Brooks remembers that the geometry of our bones, the strength of our soft tissues, and our adaptation skills are all different among us, consequently everyone has a unique and individualistic way to run. Basically, the structure or geometry of our body affects how we move (our bodies are a complex mechanical system: the foot alone has 26 bones, 33 joints, and hundreds of muscle tendons and ligaments).

At this point, Brooks suggests do not be obsessed with changing your running form and embrace who you are and enjoy your run: be confident in the knowledge that you are all running in your preferred, natural manners. “Runners who achieve this goal should see increased performance or efficiency, a reduced risk of injury, provide a healthy load to the body, and be able to stay fit and active”.

The Run Signature is more focused on matching the runner to the shoe, to matching the shoe to the runner. “It is not about correcting runners, but embracing who they are”. The American Running Company compares your singular Running Gait to golf swing. Basically, there is not a perfect swing in the world, the best way is adjust your natural characteristics to you.

Would you like to find out your unique running swing? We could help you. Matt Clark from Brooks will be doing free running gait analysis the 19th of July at Reigate store. There are still places available! Make an appointment calling 01737222781 or via email (simplysportsltd@gmail.com).


The information of this post is based on the Run Signature ebook.

Sunday, 28 May 2017

Saucony Ride 10, the every day running shoe

When Saucony unveiled the 10th generation of Ride defined the Saucony Ride as a “story rooted in a rigorous dedication to innovation and endless refinement”.  A decade later, the spirit of Ride 10 is focused on “redefining  the dynamic connection between the runner and the road”. The 10th rendition of the brand’s neutral-cushioned icon, available now at Simply Sports shops, is once again engineered to reveal “a new interpretation of what is perhaps the perfect Ride”.
“The new Ride 10 is all about one thing: the runner,” said Doug Smiley, business unit manager for Saucony footwear. “In comparison to the last 9 models, we could’ve made this latest rendition either good, better or best. Instead, we aimed at perfection. In listening to runners every day, they continue to tell us that light is right and fit is fluid. The new Ride combines the runner-inspired innovations of a high-performance trainer with the highly responsive ride of a track-honed racing shoe. We know that every run will feel like a ‘perfect 10’ in the new Ride.”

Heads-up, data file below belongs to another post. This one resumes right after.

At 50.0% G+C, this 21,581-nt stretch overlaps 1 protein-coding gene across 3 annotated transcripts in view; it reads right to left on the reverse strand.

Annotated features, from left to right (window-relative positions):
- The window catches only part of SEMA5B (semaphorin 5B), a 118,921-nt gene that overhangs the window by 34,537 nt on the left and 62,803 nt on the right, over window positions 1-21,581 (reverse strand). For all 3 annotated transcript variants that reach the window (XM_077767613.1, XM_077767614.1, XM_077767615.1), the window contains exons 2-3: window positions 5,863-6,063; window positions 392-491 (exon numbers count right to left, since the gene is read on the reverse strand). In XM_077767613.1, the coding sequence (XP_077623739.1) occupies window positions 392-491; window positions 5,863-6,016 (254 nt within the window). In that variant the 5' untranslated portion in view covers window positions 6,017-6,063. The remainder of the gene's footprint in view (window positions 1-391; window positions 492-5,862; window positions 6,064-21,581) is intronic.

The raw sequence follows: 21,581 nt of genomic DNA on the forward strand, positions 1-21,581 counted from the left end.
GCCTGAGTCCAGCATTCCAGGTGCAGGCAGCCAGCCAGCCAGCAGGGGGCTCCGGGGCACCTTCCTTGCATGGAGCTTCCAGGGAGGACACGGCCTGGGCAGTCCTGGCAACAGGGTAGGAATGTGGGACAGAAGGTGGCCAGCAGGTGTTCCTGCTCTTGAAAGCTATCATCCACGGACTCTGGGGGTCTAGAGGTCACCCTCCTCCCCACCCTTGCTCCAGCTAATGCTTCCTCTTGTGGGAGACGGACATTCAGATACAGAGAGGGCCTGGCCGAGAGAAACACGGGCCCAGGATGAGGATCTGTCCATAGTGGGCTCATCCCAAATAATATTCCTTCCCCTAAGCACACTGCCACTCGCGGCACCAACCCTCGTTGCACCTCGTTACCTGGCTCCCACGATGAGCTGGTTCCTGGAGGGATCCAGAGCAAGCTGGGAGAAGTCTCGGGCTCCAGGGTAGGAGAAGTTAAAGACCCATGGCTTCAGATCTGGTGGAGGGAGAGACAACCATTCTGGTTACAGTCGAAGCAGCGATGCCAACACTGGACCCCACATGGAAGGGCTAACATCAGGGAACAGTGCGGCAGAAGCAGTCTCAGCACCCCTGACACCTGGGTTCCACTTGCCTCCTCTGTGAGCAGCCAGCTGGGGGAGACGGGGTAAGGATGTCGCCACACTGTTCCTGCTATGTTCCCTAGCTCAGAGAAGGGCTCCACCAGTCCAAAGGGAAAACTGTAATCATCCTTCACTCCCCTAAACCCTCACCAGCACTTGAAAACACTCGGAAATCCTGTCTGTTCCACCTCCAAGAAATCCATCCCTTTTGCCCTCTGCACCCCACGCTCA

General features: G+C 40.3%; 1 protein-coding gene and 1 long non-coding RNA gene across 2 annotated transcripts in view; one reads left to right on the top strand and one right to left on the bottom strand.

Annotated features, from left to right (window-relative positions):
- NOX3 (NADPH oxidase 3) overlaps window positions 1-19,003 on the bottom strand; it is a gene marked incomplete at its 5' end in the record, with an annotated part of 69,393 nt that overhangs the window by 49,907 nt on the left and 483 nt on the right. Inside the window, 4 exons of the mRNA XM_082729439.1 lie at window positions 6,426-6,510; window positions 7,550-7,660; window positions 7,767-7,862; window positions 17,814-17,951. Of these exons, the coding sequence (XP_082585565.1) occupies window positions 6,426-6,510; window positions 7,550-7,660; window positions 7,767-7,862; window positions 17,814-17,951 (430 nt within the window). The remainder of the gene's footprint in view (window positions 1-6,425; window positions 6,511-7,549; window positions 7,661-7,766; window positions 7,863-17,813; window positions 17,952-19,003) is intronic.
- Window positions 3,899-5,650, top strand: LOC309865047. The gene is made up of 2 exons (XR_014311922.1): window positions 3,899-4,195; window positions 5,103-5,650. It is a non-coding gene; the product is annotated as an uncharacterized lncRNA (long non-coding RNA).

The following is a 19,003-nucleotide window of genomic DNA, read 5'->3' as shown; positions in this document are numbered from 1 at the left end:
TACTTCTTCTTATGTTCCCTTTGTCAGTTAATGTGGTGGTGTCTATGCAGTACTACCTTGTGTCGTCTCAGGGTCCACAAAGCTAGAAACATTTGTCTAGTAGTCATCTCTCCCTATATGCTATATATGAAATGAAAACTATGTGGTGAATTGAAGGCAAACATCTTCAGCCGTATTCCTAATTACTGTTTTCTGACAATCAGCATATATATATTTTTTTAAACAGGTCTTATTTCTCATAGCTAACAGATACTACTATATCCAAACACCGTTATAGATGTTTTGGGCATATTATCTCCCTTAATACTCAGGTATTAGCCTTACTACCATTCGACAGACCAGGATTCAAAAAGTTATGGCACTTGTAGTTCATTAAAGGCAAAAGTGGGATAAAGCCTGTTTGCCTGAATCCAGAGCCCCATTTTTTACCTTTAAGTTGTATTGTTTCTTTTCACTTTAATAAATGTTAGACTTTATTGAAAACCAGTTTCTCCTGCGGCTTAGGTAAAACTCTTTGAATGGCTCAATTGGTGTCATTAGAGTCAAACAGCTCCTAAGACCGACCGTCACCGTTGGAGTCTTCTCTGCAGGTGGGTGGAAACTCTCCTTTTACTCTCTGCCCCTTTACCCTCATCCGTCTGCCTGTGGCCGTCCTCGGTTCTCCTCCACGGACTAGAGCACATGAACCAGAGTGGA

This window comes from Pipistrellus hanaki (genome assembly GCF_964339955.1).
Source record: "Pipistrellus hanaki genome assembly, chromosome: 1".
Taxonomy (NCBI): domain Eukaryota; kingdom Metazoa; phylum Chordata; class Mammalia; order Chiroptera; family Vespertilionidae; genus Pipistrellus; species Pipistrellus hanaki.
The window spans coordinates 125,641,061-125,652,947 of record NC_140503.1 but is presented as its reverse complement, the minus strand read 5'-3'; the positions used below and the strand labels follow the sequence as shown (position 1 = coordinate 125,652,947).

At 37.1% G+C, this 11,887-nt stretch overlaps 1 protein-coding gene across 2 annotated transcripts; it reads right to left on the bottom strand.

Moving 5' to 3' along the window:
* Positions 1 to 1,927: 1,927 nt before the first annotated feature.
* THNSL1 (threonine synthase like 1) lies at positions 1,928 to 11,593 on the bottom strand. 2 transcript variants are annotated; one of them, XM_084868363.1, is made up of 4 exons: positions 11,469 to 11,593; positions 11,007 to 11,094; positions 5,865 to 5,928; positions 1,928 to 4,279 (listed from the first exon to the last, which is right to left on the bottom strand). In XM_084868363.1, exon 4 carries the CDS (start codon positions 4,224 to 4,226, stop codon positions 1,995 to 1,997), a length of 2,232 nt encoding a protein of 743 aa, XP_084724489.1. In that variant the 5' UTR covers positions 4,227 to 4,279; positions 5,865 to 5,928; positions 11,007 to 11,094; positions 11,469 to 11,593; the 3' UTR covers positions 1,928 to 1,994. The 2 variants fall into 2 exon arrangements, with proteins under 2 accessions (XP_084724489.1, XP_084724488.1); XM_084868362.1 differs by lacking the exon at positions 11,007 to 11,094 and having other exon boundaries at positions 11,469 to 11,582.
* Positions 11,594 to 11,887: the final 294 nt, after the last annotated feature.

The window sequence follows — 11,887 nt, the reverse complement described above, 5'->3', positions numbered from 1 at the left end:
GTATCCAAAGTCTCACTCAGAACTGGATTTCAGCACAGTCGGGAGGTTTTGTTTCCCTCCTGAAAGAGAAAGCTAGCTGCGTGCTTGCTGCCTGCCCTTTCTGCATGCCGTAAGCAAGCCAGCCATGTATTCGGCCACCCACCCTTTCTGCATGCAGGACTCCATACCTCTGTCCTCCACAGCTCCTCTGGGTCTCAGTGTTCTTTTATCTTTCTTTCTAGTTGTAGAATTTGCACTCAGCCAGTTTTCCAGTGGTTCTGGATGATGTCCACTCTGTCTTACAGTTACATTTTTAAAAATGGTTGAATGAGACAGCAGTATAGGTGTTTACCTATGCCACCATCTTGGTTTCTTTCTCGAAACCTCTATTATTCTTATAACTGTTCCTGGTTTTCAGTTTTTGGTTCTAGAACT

The 10th generation of Saucony Ride in grey and black.

Details
Shoe Category: Neutral
Cushion: Moderate
Surface: Road, Track
Offset: 8 mm
Weight: 9.5 oz. / 269 g. (Men)
            8.4 oz / 238 g. (Women)

- Engineered mesh upper for a dynamic, lightweight fit.
- Woven heel piece provides structure and support for a lockdown fit.
- Everun Topsole construction for enhanced energy return and continuous cushioning throughout the run.
- TRI-FLEX outsole design provides greater ground contact and optimal flexibility.


Cushioning and Responsiveness Redefined
The new Ride 10 features a reengineered outsole and midfoot configuration: The TRI-FLEX outsole has been reconfigured for the optimal blend of flexibility and protection. Not only did the designers remove the
SRC (Super Rebound Compound) landing zone, allowing for a smoother transition, they upgraded the midsole compound from SSL (Saucony Super Lite) EVA to PowerFoam. PowerFoam is an injected molded compound that is lighter and 50% more responsive than the SSL EVA, resulting in an extremely responsive feel. Additionally, the Ride 10 features Saucony’s EVERUN Topsole construction for enhanced energy return and continuous cushioning throughout the run.

Ride Dynamics: Adaptive and Fluid
The Ride 10 features a brand new engineered mesh upper that not only provides enhanced breathability, but is stronger and more flexible than standard mesh. Engineered mesh, both strong and flexible, helps to support the foot yet provide an incredibly dynamic, adaptive and fluid fit that moves with the runner’s every step. A woven wrap adds additional structure and support around the heel area.

The shoe’s 8mm heel-to-toe offset positions the foot during impact in a way that creates a greater range of motion for the Gastrocnemius-Soleus-Achilles tendon system, allowing for a more powerful running stride.



Reviews:
Runner's World: "The Ride 10 has a great combination of cushioning, flexibility, and is still light weight,” Bill Harris, a fast masters runner from Allentown, Pennsylvania. 

Road Trail Run: "The Ride 10 is a great choice for the runner who wants one shoe for many types of workouts from long easy miles to tempo and even longer races. I am predicting the Ride 10 will be one of the most popular trainers of 2017". Score: 9.85 out of 10.